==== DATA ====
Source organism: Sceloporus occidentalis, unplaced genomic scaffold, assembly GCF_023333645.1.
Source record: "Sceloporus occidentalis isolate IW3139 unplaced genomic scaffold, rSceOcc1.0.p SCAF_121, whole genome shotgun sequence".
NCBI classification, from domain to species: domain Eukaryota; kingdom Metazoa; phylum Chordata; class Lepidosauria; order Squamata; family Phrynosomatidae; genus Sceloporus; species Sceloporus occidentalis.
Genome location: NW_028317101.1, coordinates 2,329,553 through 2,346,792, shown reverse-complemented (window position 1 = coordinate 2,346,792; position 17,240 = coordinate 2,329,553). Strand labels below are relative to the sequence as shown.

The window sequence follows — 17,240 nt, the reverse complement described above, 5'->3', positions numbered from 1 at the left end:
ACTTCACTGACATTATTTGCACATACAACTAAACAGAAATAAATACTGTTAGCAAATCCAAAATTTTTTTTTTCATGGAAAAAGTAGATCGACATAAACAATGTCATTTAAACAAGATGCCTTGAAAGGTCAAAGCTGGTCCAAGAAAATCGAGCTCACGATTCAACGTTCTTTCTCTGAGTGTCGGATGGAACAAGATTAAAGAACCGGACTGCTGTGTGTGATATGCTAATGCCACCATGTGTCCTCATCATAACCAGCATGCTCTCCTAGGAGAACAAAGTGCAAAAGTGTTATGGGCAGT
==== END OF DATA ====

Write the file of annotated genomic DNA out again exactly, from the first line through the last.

Source organism: Sceloporus occidentalis, unplaced genomic scaffold, assembly GCF_023333645.1.
Source record: "Sceloporus occidentalis isolate IW3139 unplaced genomic scaffold, rSceOcc1.0.p SCAF_121, whole genome shotgun sequence".
NCBI classification, from domain to species: domain Eukaryota; kingdom Metazoa; phylum Chordata; class Lepidosauria; order Squamata; family Phrynosomatidae; genus Sceloporus; species Sceloporus occidentalis.
Genome location: NW_028317101.1, coordinates 2,329,553 through 2,346,792, shown reverse-complemented (window position 1 = coordinate 2,346,792; position 17,240 = coordinate 2,329,553). Strand labels below are relative to the sequence as shown.

The window sequence follows — 17,240 nt, the reverse complement described above, 5'->3', positions numbered from 1 at the left end:
ACTTCACTGACATTATTTGCACATACAACTAAACAGAAATAAATACTGTTAGCAAATCCAAAATTTTTTTTTTCATGGAAAAAGTAGATCGACATAAACAATGTCATTTAAACAAGATGCCTTGAAAGGTCAAAGCTGGTCCAAGAAAATCGAGCTCACGATTCAACGTTCTTTCTCTGAGTGTCGGATGGAACAAGATTAAAGAACCGGACTGCTGTGTGTGATATGCTAATGCCACCATGTGTCCTCATCATAACCAGCATGCTCTCCTAGGAGAACAAAGTGCAAAAGTGTTATGGGCAGT